Tag Archives: good writing

A Challenge for You: Describe these Sentences.

How would you describe the sentences in italics below?

A.  What kind of sentences are they?  They are obviously not simple subject-verb constructions or  what are commonly called compound or complex –or even compound-complex sentences.

B.  Do they work for you?  Do you find them effective, easy to follow, descriptive, and maybe even at times evocative?

C.  Are they grammatically correct?

1.  A pungent odor of dried coriander and bay leaves permeated the room; the scent mixed with garlic, a hint of bread, and darker overtones.

2.  Roman guards stood equally spaced at intervals along the wall, silhouetted against barrels of fire and the considerable light of the almost-full moon now setting on the horizon.

3.  The Lower City rose to her left, white boxes with dark windows and door slits, tiered row upon row.

4.  Sara moved through the street of the Lower City, holding an infrared flashlight that pulsed invisibly, something only Benjamin could see with the night vision goggles.

The quotations in italics above are from Amy Deardon’s novel  A Lever Long Enough (©2009, availabe at Amazon.com, including for Kindle), a novel I recommend. They were picked at random.

Here are my answers:

A.  They are called cumulative or loose sentences.  I call the segments added onto the main clauses “add-ons”  See more in the post here:  http://keystowriting.com/2011/11/

B. Yes. Yes.

C.  Yes.

Modern English constantly transcends what is taught in many books on writing–certainly many books on grammar.

Contemporary published writers, including best-selling ones, use the types of phrases illustrated in the italicized quotations above constantly in their writing. And effectively too. Often with lyrical beauty approaching poetry and with descriptive power.

Are they part of your writing arsenal?

Recommended additional reading:






Best books and courses:

Notes Toward a Modern Rhethoric  by Frances Crhistensen

A Modern Rhetoric by Frances Christensen and Bonniejean Christensen

Building Great Sentences by Brooks Landon, Ph.D., University of Iowa, 24-part lecture series, http://www.thegreatcourses.com by The Teaching Company.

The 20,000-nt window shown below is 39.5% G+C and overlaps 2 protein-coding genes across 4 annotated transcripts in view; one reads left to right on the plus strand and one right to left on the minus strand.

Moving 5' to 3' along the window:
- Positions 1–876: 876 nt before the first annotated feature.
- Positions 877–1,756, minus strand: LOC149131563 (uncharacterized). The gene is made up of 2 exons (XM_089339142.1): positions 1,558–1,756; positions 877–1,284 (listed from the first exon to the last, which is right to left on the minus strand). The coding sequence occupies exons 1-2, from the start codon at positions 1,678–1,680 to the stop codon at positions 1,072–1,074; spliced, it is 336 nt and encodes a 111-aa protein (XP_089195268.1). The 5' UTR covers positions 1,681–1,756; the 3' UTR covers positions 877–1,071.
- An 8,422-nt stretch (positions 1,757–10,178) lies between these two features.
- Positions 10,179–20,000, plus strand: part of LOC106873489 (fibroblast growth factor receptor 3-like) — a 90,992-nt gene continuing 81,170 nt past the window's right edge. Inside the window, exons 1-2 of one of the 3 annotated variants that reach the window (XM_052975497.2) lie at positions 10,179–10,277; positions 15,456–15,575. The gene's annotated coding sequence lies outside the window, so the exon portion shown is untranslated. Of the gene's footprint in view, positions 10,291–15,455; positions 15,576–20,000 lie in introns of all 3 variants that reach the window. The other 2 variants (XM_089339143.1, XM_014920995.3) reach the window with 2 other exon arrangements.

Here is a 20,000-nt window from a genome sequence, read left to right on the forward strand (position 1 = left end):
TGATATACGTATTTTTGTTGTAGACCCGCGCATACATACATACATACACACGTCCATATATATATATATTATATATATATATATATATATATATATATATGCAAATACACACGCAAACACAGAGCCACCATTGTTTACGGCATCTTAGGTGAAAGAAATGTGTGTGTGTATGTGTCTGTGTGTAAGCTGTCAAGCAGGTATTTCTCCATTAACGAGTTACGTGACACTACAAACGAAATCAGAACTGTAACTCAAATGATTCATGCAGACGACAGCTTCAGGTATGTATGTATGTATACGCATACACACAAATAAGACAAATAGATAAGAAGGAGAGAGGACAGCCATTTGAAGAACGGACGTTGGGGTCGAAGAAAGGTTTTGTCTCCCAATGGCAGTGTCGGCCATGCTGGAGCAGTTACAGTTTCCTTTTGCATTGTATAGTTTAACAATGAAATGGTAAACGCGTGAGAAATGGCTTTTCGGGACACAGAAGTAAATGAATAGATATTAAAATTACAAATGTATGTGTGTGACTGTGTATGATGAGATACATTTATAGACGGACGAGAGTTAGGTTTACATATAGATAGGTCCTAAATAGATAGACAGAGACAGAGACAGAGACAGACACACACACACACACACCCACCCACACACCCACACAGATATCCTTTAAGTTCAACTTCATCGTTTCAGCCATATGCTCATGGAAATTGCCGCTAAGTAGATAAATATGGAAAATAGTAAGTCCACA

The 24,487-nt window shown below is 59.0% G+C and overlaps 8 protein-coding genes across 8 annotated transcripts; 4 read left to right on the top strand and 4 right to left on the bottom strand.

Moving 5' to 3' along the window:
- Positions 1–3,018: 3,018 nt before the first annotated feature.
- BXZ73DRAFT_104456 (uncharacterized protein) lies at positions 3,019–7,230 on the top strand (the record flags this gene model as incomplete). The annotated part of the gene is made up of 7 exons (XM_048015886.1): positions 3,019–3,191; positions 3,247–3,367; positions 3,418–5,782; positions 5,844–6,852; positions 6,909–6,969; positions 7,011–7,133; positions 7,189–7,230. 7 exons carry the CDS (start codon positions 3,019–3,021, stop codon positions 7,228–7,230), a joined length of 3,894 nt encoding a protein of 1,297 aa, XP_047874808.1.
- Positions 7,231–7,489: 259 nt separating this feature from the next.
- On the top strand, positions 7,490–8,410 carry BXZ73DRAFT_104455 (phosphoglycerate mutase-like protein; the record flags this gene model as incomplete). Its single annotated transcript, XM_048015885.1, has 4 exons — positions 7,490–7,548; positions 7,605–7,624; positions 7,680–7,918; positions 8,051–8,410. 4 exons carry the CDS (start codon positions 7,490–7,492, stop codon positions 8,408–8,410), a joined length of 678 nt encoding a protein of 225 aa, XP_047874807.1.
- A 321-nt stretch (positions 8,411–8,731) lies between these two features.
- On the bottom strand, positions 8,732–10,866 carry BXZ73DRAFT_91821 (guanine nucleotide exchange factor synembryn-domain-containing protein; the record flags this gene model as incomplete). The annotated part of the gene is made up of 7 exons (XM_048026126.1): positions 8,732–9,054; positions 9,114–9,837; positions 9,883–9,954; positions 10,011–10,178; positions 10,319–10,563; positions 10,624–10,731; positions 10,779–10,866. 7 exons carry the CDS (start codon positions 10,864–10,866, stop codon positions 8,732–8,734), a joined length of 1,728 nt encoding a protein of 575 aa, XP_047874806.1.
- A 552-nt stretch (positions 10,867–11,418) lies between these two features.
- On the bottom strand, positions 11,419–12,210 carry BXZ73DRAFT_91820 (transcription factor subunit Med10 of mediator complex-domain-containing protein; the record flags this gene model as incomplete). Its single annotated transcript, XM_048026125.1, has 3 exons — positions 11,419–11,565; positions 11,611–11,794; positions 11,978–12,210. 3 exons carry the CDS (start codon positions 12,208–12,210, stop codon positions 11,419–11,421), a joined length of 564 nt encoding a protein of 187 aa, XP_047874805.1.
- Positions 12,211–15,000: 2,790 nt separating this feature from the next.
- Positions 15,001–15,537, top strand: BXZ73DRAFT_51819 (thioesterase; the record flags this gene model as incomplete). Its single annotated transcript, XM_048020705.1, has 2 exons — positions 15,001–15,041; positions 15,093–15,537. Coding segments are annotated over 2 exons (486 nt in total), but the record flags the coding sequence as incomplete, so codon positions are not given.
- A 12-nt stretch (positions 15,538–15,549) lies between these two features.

How much grammar is enough?

Let’s get real about grammar.
What is grammar about?  I’m talking the rules here, not the general word “grammar” that includes things like  syntax and rhetoric, great sentences and  paragraphs, eloquence, oratory, formal verses informal and conversational writing, and so on.

Grammar is about rules. Merriam-Webster’s gives this among other definitions: “speech or writing evaluated according to its conformity to grammatical rules.”  In other words it’s about whether or not you and I obey the rules when writing.  The rules are about the accepted ways speakers and writers do their thing. It’s about writing according to the rule book on writing.

Will it make you a great writer?
Brooks Landon, celebrated professor of English and writing at the University of Iowa, in his lectures on the sentence in the Great Courses videos, puts it this way: “Grammar won’t teach you to write well.”

Grammar concerns naming the parts of speech and, again, the rules for avoiding mistakes that go against common accepted usage.  Translation: Knowing the rules of grammar well can help prevent you from embarrassing yourself when you publish your blog post.

So, then, how much grammar  is enough?  “Enough” means you know what you are doing, that you know the correct forms.  Not that you are duty-bound to always follow them.  But if you are going to violate one of those rules, it’s far better to do so knowingly than out of ignorance.